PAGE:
Due to plumerias sensitivity to cold and damp soil, the best time for rooting cuttings is during the warm seasons, whether they are spring and summer for you or summer and fall. The same is true for repotting. If a plumeria becomes rootbound in late fall, I usually wait until the following spring to repot so that I’m not repotting right before winter. If a small root ball is sitting on soil which is unused by the roots and then winter comes with rain, the unused soil can become waterlogged, and drainage can be negatively affected, causing bacteria to form and eventually attack the otherwise healthy root ball. This is why it is best to avoid repotting right before winter and why it is best to avoid overpotting. When I first started gardening, I thought I would save myself some work and put a one-gallon plant into a 15-gallon container. I soon learned that doesn’t work with most plants, trees, or vines unless their growth rate is extraordinary like that of Brugmansias or Passifloras. Drainage is soon impinged as the unused wet soil beneath the root ball turns foul. One indication of this is when a container becomes unusually heavy. I have been told that there are places like Texas and Florida where there is so much heat that overpotting is not an issue so those gardeners living in those climates may be able to save several repotting steps in that regard, but I imagine that one would have to be extra careful not to overwater in those circumstances.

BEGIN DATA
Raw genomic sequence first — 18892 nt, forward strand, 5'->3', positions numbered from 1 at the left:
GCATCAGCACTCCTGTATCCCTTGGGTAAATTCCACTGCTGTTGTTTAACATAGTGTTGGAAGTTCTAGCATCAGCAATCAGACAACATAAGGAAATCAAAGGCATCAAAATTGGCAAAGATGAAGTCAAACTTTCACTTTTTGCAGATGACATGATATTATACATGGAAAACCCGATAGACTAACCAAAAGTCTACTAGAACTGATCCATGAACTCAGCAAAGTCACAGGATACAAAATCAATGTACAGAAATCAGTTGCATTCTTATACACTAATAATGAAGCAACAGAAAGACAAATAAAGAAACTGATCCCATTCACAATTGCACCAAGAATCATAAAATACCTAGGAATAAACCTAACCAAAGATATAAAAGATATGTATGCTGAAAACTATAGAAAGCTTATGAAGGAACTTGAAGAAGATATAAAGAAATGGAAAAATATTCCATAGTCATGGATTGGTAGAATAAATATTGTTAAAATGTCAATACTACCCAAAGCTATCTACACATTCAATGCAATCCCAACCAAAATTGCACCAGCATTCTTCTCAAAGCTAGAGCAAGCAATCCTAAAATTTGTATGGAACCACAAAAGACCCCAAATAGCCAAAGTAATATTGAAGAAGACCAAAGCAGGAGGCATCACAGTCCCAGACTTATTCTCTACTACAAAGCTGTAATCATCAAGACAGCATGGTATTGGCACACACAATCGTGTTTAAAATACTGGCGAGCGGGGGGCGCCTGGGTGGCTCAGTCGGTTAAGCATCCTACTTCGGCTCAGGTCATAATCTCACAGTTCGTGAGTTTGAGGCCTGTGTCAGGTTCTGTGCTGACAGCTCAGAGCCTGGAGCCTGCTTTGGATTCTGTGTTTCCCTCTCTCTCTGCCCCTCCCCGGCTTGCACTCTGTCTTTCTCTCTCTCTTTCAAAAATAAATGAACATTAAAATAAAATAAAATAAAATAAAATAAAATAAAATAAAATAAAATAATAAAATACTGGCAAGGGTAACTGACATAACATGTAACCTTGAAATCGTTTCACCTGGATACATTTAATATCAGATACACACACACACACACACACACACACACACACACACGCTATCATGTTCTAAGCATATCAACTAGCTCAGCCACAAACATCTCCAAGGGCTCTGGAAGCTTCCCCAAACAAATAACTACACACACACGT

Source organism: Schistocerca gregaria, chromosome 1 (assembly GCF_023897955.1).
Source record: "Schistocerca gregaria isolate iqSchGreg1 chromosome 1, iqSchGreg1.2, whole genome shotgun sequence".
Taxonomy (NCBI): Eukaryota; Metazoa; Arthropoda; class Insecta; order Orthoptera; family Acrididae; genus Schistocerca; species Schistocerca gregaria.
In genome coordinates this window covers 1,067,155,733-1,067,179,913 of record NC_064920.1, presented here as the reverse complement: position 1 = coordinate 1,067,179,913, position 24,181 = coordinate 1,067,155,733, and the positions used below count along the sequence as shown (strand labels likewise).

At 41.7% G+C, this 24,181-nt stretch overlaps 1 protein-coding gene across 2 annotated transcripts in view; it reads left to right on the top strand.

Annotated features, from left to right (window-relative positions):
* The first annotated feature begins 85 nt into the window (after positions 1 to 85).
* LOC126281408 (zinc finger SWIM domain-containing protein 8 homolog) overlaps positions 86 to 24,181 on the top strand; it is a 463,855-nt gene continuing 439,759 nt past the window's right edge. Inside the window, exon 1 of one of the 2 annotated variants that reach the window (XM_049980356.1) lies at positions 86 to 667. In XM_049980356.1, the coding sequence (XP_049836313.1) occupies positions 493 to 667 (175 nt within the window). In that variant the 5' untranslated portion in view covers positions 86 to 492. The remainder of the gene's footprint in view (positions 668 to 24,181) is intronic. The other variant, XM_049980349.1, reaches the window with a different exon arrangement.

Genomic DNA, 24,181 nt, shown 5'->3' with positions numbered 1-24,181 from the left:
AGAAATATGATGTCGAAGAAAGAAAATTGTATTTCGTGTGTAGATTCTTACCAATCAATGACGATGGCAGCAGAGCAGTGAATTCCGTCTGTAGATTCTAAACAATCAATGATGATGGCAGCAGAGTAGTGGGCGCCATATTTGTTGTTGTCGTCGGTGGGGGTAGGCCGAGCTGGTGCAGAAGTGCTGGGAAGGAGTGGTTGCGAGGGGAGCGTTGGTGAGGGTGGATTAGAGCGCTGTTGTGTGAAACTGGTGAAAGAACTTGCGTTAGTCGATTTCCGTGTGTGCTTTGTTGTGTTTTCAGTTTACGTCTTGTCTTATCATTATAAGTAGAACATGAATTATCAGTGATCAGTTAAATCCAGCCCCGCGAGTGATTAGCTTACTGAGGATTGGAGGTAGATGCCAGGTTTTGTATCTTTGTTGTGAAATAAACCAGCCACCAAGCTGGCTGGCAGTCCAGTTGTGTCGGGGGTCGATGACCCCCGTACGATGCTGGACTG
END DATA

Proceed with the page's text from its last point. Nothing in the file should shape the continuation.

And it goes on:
Learning to graft can be fun and exciting, but it takes patience and practice. Grafting is an efficient way to propagate a plumeria and takes less time than rooting a cutting.

Sometimes, when a cutting is stressed from traveling or other conditions, it will prove difficult to root. Having this cutting then grafted is often a great solution to salvaging the cutting. Also, some species cuttings can be difficult to root and are often grafted for this reason. Cuttings which are too small to root are often easily grafted. One can even graft a single eye or bud of one cutting onto another cutting. This is called bud grafting, and this method has been perfected by plumeria growers in Thailand.

One can also make a “tree of many colors” by grafting branches of different cultivars onto one tree. It is a spectacular sight to see many different colored flowers in bloom on one plumeria tree at the same time. What a space saver!